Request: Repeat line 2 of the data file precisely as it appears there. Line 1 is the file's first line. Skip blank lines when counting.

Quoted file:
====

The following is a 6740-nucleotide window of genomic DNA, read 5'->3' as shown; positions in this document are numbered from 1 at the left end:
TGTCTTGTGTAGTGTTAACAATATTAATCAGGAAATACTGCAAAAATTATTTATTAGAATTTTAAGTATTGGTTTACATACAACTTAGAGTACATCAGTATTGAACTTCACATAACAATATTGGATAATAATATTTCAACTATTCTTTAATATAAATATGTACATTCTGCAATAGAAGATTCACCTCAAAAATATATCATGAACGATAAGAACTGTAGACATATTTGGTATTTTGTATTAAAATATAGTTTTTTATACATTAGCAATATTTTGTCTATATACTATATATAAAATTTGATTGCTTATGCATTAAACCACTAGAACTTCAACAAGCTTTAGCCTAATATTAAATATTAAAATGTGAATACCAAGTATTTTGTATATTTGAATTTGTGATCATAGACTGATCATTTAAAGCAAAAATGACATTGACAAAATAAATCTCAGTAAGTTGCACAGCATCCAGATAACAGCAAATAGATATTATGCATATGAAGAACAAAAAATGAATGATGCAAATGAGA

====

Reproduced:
TGTCTTGTGTAGTGTTAACAATATTAATCAGGAAATACTGCAAAAATTATTTATTAGAATTTTAAGTATTGGTTTACATACAACTTAGAGTACATCAGTATTGAACTTCACATAACAATATTGGATAATAATATTTCAACTATTCTTTAATATAAATATGTACATTCTGCAATAGAAGATTCACCTCAAAAATATATCATGAACGATAAGAACTGTAGACATATTTGGTATTTTGTATTAAAATATAGTTTTTTATACATTAGCAATATTTTGTCTATATACTATATATAAAATTTGATTGCTTATGCATTAAACCACTAGAACTTCAACAAGCTTTAGCCTAATATTAAATATTAAAATGTGAATACCAAGTATTTTGTATATTTGAATTTGTGATCATAGACTGATCATTTAAAGCAAAAATGACATTGACAAAATAAATCTCAGTAAGTTGCACAGCATCCAGATAACAGCAAATAGATATTATGCATATGAAGAACAAAAAATGAATGATGCAAATGAGA